CHAMPAIGN, ILL. — Following the proposal of the new Pet Food Uniform Regulatory Reform Act of 2024 (PURR Act), the Association of American Feed Control Officials (AAFCO) expressed its concerns over the new act, claiming it would reduce state oversight and authority to review the marketing and labeling of pet foods. The act was introduced to the House on Feb. 15.

The PURR Act, advocated by the Pet Food Institute, aims to modernize and streamline the current approach of how pet foods and treats are regulated. Under this new act, regulatory oversight would move from a state-by-state basis to a federal level provided by the US Food and Drug Administration (FDA). It would prohibit state governments from establishing, maintaining, implementing and enforcing any regulations related to marketing and labeling of pet food.

AAFCO is concerned that the act could reduce label transparency, have negative impacts for consumer protection, and threaten the safe advancements of pet food products.

“State feed programs are the first line of defense protecting consumers from misleading or mislabeled pet food products,” said Austin Therrell, executive director of AAFCO. “Today, many state regulators proactively inspect pet food labeling before products hit the market to ensure that any marketing claims on the label or packaging are accurate and have the necessary scientific data to validate the statements. Under the new PURR Act, this important layer of consumer protection would completely go away.”

According to AAFCO, most state feed programs that regulate pet foods in the United States support the FDA by providing the agency with premarket reviews of labels to ensure that marketing claims are backed by data and are not false or misleading to consumers. However, under the PURR act, manufacturers would be able to distribute pet food products “self-proclaimed” as safe without any ingredients or nutritional statements being verified at the state level prior to the product hitting the consumer market.

Additionally, AAFCO also expressed its concerns over the “ingredients sometimes present” language included in the PURR act, which claims that manufacturers may use the phrases “and/or,” “contains one or more of the following,” and others on packaging that indicate an ingredient may not actually be present in the formula. According to AAFCO, this would enable pet food manufacturers to change or omit ingredients without notifying consumers.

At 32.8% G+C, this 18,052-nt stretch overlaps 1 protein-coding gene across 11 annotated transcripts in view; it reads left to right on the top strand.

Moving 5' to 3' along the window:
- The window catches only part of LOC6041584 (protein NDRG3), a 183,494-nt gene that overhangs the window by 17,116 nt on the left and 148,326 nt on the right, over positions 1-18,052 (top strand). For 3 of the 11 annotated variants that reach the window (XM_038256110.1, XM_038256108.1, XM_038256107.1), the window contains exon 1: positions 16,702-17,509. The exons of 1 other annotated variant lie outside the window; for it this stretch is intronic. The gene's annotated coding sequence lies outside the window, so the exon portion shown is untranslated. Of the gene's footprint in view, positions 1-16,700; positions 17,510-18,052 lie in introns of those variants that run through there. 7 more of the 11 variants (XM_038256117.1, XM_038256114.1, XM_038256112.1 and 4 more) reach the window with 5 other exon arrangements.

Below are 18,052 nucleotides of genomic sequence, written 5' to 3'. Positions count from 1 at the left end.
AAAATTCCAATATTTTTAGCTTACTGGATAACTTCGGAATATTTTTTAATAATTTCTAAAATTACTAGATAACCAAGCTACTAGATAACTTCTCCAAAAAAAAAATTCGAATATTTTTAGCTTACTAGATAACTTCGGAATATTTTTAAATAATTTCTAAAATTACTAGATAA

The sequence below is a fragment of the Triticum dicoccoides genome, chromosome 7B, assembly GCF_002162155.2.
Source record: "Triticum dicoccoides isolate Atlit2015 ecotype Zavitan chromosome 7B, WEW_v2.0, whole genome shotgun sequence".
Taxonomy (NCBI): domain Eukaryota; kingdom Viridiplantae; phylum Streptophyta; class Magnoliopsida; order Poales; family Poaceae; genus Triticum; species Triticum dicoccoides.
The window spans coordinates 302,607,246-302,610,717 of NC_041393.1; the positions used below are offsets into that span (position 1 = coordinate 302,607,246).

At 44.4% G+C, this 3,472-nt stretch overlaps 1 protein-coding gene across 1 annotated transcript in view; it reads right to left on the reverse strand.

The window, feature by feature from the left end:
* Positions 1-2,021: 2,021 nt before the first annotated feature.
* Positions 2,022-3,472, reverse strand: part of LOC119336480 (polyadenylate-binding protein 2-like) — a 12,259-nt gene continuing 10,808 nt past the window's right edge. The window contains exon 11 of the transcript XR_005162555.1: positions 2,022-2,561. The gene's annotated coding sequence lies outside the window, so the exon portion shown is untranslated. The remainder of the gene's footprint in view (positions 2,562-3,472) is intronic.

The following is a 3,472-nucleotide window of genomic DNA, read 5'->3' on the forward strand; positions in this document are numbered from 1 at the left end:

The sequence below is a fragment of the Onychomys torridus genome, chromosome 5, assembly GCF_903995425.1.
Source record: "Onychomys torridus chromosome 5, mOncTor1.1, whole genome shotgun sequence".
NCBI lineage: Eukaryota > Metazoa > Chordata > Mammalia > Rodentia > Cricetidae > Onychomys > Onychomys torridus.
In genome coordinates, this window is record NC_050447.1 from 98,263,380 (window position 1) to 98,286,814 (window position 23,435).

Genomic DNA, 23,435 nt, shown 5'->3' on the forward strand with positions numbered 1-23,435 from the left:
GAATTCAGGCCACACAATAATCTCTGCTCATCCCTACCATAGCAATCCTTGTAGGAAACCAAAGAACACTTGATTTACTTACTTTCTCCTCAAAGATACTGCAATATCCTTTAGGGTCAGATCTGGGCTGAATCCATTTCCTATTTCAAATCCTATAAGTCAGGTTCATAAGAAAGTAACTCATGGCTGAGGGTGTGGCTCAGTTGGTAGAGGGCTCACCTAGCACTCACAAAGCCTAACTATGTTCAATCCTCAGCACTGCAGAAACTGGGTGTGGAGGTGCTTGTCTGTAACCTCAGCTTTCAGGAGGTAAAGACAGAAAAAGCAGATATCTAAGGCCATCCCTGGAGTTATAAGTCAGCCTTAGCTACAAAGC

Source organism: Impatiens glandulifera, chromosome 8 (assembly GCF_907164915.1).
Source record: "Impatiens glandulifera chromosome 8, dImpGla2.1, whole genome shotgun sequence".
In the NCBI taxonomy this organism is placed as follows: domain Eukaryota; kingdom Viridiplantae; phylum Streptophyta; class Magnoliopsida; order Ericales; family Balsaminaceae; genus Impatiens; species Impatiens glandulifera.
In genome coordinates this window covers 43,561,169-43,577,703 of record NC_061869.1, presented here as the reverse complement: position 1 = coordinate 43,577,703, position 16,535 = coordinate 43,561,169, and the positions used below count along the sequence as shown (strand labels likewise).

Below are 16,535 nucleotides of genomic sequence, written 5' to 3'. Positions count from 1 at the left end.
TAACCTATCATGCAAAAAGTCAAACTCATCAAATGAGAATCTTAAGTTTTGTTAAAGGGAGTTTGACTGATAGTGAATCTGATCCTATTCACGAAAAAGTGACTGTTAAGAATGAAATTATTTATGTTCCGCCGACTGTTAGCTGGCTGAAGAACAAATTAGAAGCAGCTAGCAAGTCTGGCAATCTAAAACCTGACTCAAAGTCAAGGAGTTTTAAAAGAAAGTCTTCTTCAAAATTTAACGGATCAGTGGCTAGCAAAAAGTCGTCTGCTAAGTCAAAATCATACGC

“Many consumers purchase pet foods and treats based on the dietary needs or allergen requirements of their pets,” Therrell said. “Lack of transparency would leave consumers unable to know for certain which ingredients their pets may or may not be consuming, leading to potential health risks.”

With all this in mind, AAFCO believes that state governments should continue to work in partnership with the FDA under a national integrated food system, which would continue to allow the agency to tap the expertise and resources of state feed programs. This current system, according to AAFCO, helps strengthen pet food safety inspections and protects consumers from unsafe and fraudulent products, as well as misleading advertising and labeling practices.

“While there are certainly opportunities to improve efficiency and bring more innovation to the marketplace, it must be done in a safe and transparent manner,” Therrell concluded. “Engaging states and those intimately involved in the day-to-day oversight of pet food products is imperative to truly creating a modernized regulatory system.”

For more regulatory news affecting the pet food market, visit our Regulatory page. 

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